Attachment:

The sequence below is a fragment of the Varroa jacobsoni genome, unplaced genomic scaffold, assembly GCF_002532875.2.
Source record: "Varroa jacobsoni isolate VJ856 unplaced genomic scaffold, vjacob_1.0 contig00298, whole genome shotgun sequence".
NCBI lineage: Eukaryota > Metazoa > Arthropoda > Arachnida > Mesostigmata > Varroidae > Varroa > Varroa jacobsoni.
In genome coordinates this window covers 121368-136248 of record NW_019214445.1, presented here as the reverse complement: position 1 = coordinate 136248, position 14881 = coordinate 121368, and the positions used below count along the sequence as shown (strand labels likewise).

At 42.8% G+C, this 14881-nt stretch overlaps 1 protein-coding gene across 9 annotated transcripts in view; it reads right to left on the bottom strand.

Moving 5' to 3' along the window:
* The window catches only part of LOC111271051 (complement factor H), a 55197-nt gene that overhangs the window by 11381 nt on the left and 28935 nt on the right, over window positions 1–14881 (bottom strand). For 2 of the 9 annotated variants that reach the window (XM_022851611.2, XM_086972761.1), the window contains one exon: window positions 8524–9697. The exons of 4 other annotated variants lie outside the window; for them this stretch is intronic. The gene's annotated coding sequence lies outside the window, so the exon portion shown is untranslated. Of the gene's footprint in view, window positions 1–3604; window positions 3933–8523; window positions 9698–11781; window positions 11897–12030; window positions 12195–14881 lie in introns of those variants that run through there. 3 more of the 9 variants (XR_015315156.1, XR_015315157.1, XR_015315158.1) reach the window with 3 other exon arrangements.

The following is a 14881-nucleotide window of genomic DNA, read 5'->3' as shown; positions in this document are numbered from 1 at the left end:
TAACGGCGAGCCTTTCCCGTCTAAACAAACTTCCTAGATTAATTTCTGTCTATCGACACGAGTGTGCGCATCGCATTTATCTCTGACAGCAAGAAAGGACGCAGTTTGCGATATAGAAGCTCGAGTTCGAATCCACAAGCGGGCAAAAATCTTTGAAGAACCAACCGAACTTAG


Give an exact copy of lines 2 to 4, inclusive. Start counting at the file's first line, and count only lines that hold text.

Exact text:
Source record: "Varroa jacobsoni isolate VJ856 unplaced genomic scaffold, vjacob_1.0 contig00298, whole genome shotgun sequence".
NCBI lineage: Eukaryota > Metazoa > Arthropoda > Arachnida > Mesostigmata > Varroidae > Varroa > Varroa jacobsoni.
In genome coordinates this window covers 121368-136248 of record NW_019214445.1, presented here as the reverse complement: position 1 = coordinate 136248, position 14881 = coordinate 121368, and the positions used below count along the sequence as shown (strand labels likewise).